In the latest bizarre misstep, "Criminal Minds" attempts of all things, serious emotional catharsis based on catastrophic fate. This isn't a brand of storytelling I dislike on general principle, it's just, that's the kind of thing you're supposed to do at the end of a series for a proper climax. Doing at the beginning is nonsensical. How in the world is Gi-hyeong's personal life supposed to be relevant to his work if we only have the vaguest idea of who Gi-hyeong is as a person right now?
Although really, I can dispense with the "we" talk. Recall that Hyeon-joon, our perspective character, doesn't know anything about Gi-hyeong either aside from his professional reputation. Imagine that you started working with a relatively famous person in your professional field, and then you have to deal with a situation where his family might die. I mean good grief, awkward doesn't even begin to describe the emotions at play there, although that's the best description I could come up with for how I felt by the ending.
Aside from not knowing the characters, I'm also troubled how so far we've been given no reason to think of them as particularly competent in any way. While Gi-hyeong's trick with the curtain at the end was fairly funny, the fact that the villain immediately counters with his own trick only calls attention to how arbitrary the whole construction is. The winner of the final encounter does not achieve victory through logically foreshadowed reasons, but simply because the script says so.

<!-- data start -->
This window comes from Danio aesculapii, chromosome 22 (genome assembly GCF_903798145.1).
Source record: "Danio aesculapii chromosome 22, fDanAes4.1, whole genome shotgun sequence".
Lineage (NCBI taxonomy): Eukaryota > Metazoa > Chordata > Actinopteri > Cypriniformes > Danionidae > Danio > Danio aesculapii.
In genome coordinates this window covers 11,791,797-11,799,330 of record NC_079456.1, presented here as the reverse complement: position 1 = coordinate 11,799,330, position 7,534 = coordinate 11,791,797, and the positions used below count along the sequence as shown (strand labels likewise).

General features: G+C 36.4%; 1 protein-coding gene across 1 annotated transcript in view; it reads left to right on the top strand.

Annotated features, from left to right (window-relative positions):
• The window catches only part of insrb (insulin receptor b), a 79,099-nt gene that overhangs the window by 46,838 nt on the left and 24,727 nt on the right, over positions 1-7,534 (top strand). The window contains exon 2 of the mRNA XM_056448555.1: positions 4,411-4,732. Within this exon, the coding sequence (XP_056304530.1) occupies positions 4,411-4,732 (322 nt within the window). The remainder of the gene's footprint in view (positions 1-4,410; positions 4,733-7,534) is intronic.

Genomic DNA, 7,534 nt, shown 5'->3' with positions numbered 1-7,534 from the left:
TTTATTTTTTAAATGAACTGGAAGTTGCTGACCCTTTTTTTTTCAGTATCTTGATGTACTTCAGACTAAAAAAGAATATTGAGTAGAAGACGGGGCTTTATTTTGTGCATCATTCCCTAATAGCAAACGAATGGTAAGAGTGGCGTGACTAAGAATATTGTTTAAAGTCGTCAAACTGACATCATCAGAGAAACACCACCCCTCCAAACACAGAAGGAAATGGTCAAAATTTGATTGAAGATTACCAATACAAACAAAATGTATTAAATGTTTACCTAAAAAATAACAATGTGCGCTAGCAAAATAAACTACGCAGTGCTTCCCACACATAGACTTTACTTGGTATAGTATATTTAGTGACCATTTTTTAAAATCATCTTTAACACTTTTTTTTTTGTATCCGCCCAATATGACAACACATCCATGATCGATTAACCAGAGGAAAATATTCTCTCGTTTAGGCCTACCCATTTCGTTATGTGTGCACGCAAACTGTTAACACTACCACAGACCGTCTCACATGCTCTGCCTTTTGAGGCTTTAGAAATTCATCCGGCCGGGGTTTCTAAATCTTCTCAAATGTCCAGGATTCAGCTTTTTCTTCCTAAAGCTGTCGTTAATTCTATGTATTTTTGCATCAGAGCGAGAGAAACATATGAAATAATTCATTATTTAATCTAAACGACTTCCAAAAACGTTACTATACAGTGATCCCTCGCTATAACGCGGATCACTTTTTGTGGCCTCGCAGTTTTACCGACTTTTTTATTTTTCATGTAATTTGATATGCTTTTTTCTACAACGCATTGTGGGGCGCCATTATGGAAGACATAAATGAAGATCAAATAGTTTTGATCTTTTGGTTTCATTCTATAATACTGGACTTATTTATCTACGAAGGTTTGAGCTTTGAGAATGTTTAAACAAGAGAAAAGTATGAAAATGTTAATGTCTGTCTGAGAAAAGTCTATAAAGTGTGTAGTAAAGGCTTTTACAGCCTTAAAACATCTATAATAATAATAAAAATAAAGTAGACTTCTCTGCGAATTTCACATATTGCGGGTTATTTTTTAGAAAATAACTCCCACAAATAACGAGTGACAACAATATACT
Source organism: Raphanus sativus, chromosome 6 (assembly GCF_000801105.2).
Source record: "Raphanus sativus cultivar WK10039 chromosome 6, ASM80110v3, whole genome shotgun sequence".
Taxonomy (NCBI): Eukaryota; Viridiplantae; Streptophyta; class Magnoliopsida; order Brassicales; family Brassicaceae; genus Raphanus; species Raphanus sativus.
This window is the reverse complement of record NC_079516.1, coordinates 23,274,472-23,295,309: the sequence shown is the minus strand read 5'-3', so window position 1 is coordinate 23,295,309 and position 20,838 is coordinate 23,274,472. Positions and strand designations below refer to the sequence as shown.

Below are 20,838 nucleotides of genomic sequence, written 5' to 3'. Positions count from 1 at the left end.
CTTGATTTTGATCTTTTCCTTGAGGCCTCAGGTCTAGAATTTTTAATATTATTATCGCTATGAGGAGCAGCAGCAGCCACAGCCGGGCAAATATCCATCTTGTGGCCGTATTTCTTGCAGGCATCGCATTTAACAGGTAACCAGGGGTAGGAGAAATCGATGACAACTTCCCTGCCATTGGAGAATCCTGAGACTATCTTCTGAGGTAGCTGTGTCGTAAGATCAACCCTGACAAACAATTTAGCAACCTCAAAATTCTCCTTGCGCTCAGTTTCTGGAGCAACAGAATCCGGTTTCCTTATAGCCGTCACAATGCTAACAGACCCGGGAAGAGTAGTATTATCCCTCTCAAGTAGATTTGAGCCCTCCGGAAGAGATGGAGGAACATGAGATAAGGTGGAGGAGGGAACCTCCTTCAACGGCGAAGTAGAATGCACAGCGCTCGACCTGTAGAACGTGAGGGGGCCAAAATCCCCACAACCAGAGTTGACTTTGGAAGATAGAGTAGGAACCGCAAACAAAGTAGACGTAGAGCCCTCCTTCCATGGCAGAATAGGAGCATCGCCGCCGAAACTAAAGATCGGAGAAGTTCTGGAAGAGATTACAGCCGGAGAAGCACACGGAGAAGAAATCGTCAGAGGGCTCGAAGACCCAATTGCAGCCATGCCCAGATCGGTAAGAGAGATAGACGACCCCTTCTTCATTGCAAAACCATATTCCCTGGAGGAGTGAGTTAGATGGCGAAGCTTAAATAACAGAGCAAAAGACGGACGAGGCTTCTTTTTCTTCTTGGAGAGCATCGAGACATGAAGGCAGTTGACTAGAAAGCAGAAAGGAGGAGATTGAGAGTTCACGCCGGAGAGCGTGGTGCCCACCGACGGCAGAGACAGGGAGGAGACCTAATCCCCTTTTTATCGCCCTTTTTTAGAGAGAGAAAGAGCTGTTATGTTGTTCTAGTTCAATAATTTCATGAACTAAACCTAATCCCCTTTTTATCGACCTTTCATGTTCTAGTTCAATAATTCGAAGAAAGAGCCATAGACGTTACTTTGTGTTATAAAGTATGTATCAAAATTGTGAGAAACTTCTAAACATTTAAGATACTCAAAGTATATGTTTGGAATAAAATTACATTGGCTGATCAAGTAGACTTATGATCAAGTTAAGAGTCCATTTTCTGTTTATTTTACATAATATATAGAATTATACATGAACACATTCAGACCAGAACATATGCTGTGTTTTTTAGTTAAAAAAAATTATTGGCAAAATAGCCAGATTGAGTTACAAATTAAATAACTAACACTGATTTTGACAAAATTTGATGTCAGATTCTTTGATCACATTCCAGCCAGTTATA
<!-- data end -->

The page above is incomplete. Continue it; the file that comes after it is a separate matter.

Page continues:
The consequences of what happens are also horribly understated. I can't imagine that Gi-hyeong's temperament is going to be rewritten going forward considering the traumatic series of events he's gone through, because it would break the entire format of the drama. Again, as a season ender, this would work fine, since characters can be subtly rewritten between seasons and the changes will come off as plausible. But that's just not practical in the South Korean drama format.
I don't have a clue what the production team is going for here. These cheap tricks at trying to create character sympathy are honestly a little insulting. They only work on the purely visceral level. Granted, considering all the misery porn we get of suffering characters who have fallen by the serial killer's machinations, maybe that's the entire point and I'm the one in the wrong for wanting a well structured manhunt story. Although really, it's perfectly possible to do both at the same time!
Review by William Schwartz
Staff writer. Has been writing articles for HanCinema since 2012, having lived in South Korea since 2011. Started out in Gyeongju, then to Daegu, then to Ansan, then to Yeongju, then to Seoul, lived on the road for HanCinema's travel diaries series in the summer of 2016, and is currently settled in Anyang. Has good tips for utilizing South Korea's public bus system. William Schwartz can be contacted via firstname.lastname@example.org.
"[HanCinema's Drama Review] "Criminal Minds" Episode 4"
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